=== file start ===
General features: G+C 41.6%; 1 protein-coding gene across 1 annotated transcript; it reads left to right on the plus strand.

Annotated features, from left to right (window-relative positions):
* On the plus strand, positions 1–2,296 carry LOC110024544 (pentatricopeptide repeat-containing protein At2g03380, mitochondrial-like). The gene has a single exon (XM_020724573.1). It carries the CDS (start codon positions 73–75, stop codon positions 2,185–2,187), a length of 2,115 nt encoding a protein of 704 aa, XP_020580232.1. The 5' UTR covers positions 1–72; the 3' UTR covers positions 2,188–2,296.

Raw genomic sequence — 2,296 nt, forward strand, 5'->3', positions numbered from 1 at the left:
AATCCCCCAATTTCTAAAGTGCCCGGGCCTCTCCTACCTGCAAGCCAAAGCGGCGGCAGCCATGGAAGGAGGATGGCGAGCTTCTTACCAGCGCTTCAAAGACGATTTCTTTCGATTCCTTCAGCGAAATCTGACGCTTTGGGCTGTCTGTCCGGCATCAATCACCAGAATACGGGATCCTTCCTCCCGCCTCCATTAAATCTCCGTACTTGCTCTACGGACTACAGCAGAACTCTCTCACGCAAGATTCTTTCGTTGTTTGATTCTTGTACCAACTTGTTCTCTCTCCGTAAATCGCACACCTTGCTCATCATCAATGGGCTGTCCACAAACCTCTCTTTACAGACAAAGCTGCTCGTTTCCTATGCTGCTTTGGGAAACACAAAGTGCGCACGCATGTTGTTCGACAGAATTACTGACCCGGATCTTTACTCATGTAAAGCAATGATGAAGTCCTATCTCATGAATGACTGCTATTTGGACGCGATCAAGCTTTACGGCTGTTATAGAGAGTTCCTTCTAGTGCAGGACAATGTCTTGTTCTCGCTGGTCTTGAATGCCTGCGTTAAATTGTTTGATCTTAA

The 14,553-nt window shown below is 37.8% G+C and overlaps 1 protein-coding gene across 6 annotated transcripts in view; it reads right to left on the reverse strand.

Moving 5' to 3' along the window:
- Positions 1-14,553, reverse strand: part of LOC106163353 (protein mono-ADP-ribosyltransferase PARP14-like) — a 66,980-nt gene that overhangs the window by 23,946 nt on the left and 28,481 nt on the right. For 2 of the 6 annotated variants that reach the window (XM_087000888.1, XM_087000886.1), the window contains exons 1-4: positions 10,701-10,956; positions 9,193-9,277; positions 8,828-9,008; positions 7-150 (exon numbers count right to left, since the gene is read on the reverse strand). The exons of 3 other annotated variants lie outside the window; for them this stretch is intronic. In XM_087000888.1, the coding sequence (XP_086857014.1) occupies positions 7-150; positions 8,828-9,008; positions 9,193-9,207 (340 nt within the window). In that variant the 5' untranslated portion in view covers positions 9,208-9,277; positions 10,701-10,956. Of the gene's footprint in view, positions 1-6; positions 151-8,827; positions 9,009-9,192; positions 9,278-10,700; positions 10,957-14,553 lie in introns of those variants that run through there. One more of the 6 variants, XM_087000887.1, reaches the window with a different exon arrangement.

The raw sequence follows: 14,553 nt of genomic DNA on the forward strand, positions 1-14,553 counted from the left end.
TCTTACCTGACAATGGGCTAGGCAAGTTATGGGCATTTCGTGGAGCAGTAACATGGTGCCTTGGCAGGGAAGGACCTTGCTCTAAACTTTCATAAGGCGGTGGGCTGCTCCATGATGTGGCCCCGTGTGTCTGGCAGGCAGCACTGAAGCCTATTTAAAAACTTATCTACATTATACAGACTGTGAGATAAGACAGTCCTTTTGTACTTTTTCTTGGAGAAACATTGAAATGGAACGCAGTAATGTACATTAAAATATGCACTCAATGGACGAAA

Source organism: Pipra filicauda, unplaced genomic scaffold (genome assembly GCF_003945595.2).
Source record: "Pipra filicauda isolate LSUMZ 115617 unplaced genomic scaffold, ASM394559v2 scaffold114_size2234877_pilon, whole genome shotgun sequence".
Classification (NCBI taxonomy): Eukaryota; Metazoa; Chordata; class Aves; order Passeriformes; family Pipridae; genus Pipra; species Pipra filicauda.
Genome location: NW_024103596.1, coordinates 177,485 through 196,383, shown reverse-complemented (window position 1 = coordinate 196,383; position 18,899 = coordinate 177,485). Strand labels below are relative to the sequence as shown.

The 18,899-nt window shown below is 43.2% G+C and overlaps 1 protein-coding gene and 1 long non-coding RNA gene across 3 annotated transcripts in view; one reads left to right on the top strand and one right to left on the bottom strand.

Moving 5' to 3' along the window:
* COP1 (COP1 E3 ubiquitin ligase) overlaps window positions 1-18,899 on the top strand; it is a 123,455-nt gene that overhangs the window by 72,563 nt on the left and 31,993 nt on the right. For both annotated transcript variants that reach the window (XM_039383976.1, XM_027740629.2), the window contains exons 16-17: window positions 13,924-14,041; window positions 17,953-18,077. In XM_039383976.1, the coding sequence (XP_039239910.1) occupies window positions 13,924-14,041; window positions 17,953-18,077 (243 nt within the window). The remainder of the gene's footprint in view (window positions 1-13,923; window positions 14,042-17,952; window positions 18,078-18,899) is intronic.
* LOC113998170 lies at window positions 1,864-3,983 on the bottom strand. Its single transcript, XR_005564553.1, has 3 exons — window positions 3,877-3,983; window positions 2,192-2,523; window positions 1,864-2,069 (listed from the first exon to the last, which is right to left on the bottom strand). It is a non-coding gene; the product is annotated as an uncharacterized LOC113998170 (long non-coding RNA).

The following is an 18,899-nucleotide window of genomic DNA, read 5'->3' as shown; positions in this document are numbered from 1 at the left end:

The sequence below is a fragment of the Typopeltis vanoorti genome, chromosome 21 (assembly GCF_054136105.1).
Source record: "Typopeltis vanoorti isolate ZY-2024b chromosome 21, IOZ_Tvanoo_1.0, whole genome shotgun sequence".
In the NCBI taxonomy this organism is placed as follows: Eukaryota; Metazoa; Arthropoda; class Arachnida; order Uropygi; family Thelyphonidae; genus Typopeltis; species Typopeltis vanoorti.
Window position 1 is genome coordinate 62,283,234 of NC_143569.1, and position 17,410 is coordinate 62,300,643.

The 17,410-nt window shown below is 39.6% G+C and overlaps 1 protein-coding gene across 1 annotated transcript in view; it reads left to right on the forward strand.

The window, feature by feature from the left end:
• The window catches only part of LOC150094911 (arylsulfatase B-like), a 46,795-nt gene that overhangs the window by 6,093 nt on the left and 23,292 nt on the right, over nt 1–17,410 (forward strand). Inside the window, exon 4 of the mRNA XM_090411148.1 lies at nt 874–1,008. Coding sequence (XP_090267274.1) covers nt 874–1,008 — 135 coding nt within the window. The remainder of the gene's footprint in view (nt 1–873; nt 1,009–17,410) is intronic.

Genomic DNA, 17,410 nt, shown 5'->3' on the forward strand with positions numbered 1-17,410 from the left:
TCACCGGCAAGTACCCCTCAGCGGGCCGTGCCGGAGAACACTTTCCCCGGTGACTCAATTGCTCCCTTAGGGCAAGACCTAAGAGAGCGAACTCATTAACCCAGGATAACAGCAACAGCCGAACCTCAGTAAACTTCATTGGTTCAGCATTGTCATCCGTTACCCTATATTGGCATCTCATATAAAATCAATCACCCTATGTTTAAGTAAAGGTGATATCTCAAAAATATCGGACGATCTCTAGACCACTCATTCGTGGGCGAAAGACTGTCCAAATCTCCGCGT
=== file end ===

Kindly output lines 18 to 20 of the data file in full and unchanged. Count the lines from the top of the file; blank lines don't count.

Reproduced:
* LOC113998170 lies at window positions 1,864-3,983 on the bottom strand. Its single transcript, XR_005564553.1, has 3 exons — window positions 3,877-3,983; window positions 2,192-2,523; window positions 1,864-2,069 (listed from the first exon to the last, which is right to left on the bottom strand). It is a non-coding gene; the product is annotated as an uncharacterized LOC113998170 (long non-coding RNA).

The following is an 18,899-nucleotide window of genomic DNA, read 5'->3' as shown; positions in this document are numbered from 1 at the left end:

The sequence below is a fragment of the Typopeltis vanoorti genome, chromosome 21 (assembly GCF_054136105.1).